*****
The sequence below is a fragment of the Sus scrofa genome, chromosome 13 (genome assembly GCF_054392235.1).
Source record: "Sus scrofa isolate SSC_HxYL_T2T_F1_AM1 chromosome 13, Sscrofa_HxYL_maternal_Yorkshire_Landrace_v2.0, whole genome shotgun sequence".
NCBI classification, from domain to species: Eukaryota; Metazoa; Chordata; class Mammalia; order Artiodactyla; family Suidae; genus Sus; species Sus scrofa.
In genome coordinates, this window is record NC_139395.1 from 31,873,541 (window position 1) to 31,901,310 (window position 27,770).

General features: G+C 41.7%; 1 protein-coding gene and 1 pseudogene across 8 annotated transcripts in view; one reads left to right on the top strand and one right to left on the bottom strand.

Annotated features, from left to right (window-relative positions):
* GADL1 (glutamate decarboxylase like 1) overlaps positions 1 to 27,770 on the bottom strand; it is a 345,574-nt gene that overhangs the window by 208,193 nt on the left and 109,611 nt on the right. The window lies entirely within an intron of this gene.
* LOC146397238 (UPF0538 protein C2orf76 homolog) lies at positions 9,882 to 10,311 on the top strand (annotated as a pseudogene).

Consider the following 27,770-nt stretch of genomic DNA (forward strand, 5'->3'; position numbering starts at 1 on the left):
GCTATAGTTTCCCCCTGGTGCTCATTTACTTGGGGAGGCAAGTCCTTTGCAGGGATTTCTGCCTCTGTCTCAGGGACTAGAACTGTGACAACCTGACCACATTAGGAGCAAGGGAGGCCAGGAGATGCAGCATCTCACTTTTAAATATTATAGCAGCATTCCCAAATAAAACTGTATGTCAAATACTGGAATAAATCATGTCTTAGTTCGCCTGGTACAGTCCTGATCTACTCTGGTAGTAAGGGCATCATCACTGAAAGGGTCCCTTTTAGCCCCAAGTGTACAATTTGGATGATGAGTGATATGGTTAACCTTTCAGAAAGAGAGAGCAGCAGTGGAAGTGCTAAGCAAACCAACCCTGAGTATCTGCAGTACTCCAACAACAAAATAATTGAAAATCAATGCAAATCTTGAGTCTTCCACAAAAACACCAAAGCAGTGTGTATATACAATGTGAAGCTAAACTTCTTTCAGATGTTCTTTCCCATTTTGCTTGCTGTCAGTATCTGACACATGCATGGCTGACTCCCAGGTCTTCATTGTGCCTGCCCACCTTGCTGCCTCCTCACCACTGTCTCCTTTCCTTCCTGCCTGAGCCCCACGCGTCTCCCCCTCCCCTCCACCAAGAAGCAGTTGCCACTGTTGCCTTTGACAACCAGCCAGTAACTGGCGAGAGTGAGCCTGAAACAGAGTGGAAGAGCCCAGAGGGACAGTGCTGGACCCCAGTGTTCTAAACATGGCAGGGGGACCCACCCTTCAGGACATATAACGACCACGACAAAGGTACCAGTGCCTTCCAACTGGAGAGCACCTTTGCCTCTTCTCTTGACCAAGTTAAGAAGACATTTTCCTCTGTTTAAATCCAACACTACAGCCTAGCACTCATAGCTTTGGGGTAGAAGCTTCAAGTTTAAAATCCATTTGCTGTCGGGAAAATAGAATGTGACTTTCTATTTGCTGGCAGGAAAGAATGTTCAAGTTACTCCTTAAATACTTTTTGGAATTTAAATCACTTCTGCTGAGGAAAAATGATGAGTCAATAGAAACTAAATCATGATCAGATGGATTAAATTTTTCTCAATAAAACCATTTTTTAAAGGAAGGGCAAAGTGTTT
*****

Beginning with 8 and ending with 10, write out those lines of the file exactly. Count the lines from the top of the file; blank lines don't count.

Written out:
* LOC146397238 (UPF0538 protein C2orf76 homolog) lies at positions 9,882 to 10,311 on the top strand (annotated as a pseudogene).

Consider the following 27,770-nt stretch of genomic DNA (forward strand, 5'->3'; position numbering starts at 1 on the left):
GCTATAGTTTCCCCCTGGTGCTCATTTACTTGGGGAGGCAAGTCCTTTGCAGGGATTTCTGCCTCTGTCTCAGGGACTAGAACTGTGACAACCTGACCACATTAGGAGCAAGGGAGGCCAGGAGATGCAGCATCTCACTTTTAAATATTATAGCAGCATTCCCAAATAAAACTGTATGTCAAATACTGGAATAAATCATGTCTTAGTTCGCCTGGTACAGTCCTGATCTACTCTGGTAGTAAGGGCATCATCACTGAAAGGGTCCCTTTTAGCCCCAAGTGTACAATTTGGATGATGAGTGATATGGTTAACCTTTCAGAAAGAGAGAGCAGCAGTGGAAGTGCTAAGCAAACCAACCCTGAGTATCTGCAGTACTCCAACAACAAAATAATTGAAAATCAATGCAAATCTTGAGTCTTCCACAAAAACACCAAAGCAGTGTGTATATACAATGTGAAGCTAAACTTCTTTCAGATGTTCTTTCCCATTTTGCTTGCTGTCAGTATCTGACACATGCATGGCTGACTCCCAGGTCTTCATTGTGCCTGCCCACCTTGCTGCCTCCTCACCACTGTCTCCTTTCCTTCCTGCCTGAGCCCCACGCGTCTCCCCCTCCCCTCCACCAAGAAGCAGTTGCCACTGTTGCCTTTGACAACCAGCCAGTAACTGGCGAGAGTGAGCCTGAAACAGAGTGGAAGAGCCCAGAGGGACAGTGCTGGACCCCAGTGTTCTAAACATGGCAGGGGGACCCACCCTTCAGGACATATAACGACCACGACAAAGGTACCAGTGCCTTCCAACTGGAGAGCACCTTTGCCTCTTCTCTTGACCAAGTTAAGAAGACATTTTCCTCTGTTTAAATCCAACACTACAGCCTAGCACTCATAGCTTTGGGGTAGAAGCTTCAAGTTTAAAATCCATTTGCTGTCGGGAAAATAGAATGTGACTTTCTATTTGCTGGCAGGAAAGAATGTTCAAGTTACTCCTTAAATACTTTTTGGAATTTAAATCACTTCTGCTGAGGAAAAATGATGAGTCAATAGAAACTAAATCATGATCAGATGGATTAAATTTTTCTCAATAAAACCATTTTTTAAAGGAAGGGCAAAGTGTTT